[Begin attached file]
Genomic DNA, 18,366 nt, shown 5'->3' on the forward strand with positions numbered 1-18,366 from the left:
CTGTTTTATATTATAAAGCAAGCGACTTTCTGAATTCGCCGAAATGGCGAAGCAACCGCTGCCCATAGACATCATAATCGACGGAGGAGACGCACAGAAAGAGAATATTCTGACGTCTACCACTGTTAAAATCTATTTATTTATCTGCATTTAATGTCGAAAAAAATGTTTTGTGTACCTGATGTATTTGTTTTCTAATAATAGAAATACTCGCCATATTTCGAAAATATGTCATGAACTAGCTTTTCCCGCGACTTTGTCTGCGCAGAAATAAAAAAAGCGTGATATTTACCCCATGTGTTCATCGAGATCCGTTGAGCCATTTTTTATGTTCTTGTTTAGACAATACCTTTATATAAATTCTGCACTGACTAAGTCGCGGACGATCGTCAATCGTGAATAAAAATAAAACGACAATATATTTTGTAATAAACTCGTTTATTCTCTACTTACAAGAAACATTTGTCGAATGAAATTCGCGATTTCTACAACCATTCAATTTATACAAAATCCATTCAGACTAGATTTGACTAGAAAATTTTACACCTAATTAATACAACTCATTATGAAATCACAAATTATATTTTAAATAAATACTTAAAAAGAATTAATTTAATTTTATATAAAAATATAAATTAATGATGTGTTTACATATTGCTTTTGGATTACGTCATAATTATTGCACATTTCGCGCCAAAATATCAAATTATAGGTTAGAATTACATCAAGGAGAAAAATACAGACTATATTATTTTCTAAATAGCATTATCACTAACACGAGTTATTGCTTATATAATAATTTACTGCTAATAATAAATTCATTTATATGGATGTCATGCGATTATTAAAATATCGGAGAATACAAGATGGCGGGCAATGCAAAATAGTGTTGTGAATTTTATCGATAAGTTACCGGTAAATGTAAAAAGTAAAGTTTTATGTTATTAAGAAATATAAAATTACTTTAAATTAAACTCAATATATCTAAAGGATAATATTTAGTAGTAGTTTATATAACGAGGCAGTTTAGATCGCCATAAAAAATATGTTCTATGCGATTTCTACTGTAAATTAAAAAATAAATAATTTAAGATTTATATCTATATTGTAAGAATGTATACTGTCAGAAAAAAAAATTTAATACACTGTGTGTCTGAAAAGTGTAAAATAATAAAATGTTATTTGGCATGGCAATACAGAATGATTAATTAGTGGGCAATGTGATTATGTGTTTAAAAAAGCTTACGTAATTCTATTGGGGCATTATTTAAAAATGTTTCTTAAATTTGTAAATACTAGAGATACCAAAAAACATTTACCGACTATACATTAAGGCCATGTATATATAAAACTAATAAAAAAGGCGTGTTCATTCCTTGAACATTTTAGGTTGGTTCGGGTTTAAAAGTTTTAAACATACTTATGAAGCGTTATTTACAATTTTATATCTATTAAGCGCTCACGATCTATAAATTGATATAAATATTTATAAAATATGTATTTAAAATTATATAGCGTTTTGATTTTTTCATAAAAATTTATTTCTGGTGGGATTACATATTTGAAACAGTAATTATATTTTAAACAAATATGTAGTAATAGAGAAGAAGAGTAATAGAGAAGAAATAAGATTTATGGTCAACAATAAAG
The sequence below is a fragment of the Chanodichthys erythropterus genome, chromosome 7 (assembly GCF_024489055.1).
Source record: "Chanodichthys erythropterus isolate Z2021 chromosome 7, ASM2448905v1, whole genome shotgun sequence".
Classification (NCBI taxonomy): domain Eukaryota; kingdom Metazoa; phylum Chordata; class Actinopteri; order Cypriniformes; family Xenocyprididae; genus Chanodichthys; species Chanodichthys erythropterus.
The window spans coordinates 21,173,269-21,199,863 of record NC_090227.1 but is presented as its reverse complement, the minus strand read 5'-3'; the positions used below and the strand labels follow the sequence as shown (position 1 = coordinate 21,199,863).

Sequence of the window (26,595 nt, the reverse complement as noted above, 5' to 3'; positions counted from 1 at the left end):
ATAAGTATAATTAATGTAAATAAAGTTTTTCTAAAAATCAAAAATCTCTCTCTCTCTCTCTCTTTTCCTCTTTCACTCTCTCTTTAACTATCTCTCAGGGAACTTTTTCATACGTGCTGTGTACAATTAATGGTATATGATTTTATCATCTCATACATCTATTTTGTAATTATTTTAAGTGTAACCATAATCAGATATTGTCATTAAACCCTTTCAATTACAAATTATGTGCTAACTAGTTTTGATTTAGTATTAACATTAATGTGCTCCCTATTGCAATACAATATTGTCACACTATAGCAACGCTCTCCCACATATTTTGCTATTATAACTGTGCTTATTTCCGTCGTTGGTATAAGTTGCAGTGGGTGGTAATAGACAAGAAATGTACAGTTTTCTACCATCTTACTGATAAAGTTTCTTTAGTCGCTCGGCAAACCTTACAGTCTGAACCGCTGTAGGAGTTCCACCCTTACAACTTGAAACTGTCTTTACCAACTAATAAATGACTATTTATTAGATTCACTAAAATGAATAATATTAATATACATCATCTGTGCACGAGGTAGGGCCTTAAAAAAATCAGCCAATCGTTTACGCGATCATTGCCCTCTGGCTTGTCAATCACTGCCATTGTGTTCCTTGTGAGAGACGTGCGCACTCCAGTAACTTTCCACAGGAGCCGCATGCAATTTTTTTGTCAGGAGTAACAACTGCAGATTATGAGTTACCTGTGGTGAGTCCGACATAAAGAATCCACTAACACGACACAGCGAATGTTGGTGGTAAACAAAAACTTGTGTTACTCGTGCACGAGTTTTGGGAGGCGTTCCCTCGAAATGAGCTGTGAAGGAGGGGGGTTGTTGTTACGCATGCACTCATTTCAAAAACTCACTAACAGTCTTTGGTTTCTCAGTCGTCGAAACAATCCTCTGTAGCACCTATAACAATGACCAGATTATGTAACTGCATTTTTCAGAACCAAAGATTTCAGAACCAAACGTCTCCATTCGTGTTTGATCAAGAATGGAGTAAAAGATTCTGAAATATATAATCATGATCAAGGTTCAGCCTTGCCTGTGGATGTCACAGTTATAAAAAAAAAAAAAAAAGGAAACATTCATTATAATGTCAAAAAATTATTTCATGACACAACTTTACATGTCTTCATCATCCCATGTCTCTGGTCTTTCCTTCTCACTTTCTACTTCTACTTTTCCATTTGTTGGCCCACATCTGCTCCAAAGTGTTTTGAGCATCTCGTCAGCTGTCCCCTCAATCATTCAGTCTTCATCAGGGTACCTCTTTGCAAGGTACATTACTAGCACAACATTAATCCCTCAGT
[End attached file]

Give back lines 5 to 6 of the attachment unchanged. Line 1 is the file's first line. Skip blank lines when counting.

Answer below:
Classification (NCBI taxonomy): domain Eukaryota; kingdom Metazoa; phylum Chordata; class Actinopteri; order Cypriniformes; family Xenocyprididae; genus Chanodichthys; species Chanodichthys erythropterus.
The window spans coordinates 21,173,269-21,199,863 of record NC_090227.1 but is presented as its reverse complement, the minus strand read 5'-3'; the positions used below and the strand labels follow the sequence as shown (position 1 = coordinate 21,199,863).